“It’s our property because we’re the tax payers,” said every American at some in their life.
Upon first thought, this argument seems solid or at least something you can throw at elected officials when they make a decision you don’t like. After all, public property is for public use. Our tax dollars pay to upkeep it and we elect people to oversee the use of it, so we expect that when we want to use it, we can.
However, it’s a bit more involved than it simply being “our property.” We pay taxes for the US government to manufacture stealth bombers, and I can’t just go to an air base and say, “I’m a tax payer. It’s really my stealth bomber. I can fly it whenever I want to.”
Actually, I can’t easily think of an instance where paying taxes on something gives citizens the right to use it on their terms.
We pay taxes for local and state maintained roads, yet I’m required to do so under fairly strict regulation, which includes obeying state traffic laws and not using a road that has been blocked off for safety reasons.
It’s the same thing for our Ellwood parks. Ewing Park is intended for us, the citizens, but we have to obey the laws laid down by the borough whether we agree with them or not. If we want to have an event, it’s up to our elected officials to decide if that’s a proper use of the park.
If my requested event involved beer tasting, council may decide to temporarily lift the ordinance prohibiting alcohol in the park. If it involved a paintball tournament in the Kid’s Creative Kingdom, they’d probably determine that isn’t a proper use of the resources.
Collective public property isn’t the same as private property. No individual person or entity has the discretion to use it at its leisure. The use of said property is regulated by ordinances, and elected officials, which represent the entire collective, have the discretion to determine if a requested use is a proper use.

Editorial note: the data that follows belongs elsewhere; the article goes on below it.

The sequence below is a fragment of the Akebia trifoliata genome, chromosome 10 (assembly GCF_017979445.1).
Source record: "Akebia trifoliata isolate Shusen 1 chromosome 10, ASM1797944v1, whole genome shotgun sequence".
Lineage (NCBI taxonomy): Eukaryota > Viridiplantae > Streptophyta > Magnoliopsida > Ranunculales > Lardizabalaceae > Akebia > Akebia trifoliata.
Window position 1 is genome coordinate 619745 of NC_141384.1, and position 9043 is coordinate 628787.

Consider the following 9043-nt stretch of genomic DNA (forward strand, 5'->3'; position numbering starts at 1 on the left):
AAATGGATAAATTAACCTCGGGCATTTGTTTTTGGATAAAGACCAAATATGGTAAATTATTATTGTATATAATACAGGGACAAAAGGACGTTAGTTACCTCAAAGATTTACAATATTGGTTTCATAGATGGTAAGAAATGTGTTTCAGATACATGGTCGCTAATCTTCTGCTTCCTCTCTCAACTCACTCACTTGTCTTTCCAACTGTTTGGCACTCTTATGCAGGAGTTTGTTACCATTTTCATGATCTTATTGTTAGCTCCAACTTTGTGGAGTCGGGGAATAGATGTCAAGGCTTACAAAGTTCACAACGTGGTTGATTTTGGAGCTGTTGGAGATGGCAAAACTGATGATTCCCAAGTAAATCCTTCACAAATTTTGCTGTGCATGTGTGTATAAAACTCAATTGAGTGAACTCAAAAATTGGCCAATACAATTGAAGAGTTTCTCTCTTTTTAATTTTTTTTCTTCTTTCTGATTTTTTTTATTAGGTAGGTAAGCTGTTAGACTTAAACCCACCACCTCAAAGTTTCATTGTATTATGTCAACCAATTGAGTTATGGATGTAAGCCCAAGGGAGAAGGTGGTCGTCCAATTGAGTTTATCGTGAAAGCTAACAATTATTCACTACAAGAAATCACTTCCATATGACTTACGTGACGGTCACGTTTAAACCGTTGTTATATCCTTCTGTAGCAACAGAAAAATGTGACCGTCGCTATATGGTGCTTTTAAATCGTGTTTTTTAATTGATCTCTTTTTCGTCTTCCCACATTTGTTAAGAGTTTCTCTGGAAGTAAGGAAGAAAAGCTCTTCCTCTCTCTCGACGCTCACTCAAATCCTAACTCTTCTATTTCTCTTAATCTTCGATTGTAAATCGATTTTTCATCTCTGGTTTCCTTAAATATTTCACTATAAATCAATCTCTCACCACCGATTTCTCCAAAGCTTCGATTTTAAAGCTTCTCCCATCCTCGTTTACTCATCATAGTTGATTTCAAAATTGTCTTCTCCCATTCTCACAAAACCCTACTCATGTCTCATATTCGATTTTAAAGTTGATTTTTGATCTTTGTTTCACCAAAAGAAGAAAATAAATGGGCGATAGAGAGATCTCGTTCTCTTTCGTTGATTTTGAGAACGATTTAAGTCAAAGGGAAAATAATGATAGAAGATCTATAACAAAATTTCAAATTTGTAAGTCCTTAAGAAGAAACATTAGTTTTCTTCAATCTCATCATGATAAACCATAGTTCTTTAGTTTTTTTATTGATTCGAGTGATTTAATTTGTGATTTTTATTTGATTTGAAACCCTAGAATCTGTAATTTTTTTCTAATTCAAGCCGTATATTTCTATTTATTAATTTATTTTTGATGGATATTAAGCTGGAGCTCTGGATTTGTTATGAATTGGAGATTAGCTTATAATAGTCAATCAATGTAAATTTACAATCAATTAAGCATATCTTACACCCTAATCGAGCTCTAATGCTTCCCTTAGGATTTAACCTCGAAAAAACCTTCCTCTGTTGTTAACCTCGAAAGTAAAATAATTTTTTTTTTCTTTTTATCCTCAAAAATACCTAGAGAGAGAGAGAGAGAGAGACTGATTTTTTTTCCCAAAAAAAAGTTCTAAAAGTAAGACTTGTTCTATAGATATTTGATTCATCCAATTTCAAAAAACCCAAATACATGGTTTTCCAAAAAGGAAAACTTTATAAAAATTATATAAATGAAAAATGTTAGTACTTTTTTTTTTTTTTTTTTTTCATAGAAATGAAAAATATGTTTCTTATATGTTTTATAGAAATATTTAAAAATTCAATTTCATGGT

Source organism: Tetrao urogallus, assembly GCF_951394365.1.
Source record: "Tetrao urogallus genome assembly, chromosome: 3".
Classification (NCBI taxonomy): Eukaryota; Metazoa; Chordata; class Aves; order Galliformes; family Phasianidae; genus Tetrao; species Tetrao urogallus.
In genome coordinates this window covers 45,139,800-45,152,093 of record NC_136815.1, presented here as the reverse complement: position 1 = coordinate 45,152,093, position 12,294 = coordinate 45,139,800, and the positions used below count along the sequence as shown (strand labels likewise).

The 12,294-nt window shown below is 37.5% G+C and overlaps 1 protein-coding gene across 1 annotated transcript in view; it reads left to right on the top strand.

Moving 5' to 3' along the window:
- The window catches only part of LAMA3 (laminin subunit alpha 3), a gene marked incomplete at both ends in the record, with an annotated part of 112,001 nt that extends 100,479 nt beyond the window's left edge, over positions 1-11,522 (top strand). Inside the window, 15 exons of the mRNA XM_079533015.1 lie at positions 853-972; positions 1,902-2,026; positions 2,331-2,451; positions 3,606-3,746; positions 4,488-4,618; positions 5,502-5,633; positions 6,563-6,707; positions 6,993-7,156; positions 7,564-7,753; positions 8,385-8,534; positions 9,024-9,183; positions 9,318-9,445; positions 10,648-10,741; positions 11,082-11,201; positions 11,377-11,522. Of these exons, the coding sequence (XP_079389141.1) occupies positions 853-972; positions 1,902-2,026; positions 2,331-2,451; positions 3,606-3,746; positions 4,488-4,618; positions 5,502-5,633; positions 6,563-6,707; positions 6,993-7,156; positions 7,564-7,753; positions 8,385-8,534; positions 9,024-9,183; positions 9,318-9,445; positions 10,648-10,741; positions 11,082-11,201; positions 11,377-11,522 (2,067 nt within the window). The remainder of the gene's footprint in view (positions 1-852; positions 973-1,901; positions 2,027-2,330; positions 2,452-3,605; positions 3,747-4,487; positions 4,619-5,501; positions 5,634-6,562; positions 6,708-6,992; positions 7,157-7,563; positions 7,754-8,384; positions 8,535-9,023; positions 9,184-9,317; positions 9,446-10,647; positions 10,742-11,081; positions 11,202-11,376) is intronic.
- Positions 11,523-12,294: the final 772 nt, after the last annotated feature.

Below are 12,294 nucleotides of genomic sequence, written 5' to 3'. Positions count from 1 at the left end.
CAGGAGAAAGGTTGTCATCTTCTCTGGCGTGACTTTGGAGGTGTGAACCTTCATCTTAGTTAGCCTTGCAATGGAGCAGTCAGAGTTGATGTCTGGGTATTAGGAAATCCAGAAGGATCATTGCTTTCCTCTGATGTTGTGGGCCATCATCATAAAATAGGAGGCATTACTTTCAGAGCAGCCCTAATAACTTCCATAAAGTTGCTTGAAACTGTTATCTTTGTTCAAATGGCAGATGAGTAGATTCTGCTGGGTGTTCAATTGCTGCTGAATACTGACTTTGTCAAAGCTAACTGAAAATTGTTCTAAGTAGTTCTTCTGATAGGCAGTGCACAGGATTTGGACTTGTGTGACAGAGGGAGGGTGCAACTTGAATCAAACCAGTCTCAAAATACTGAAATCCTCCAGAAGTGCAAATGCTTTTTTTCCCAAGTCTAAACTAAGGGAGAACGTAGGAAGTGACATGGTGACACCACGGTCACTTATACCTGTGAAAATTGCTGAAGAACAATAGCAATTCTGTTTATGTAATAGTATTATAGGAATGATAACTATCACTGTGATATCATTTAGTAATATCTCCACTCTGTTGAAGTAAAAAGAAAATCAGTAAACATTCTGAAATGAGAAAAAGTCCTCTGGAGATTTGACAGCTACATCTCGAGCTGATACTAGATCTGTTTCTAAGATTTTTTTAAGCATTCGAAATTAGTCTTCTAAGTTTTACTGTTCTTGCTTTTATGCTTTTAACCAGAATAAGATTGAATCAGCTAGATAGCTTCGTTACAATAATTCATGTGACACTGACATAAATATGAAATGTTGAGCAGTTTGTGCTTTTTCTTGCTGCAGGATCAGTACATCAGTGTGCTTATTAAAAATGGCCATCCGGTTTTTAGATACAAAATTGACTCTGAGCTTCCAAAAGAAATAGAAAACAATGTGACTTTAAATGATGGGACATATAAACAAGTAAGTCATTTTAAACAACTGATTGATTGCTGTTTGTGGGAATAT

Beyond just taxes, I can’t easily think of anything where “paying for it” means you can use it however you wish. To the contrary, paying for something usually means you have to obey the user requirements established by the organization you’re paying.
College students say, “We’re paying to be here, so we can use our cell phones in class.” But a student isn’t paying to merely exist in the classroom for 50 minutes, they’re paying to take the class, which means following the rules established by the professor, which frequently include “not using cell phones during class.”
If I paid to attend a conference, I have to obey the rules of that conference. I can’t show up in a rhinoceros suit with an AR-15 just because “I paid to be here.”
If you’re renting a house or car, you obey the lease agreements. If you’re paying for Internet, you’re obeying the terms of service, which includes not using the service for illegally downloading.
Saying, “It’s our property, we’re taxpayers, we can use it in ways that please us” just doesn’t stand up to any precedent that I can think of.
The power to establish the rules for use and determine if certain requests will damage said property is in the hands of the appointed people responsible for maintaining that property.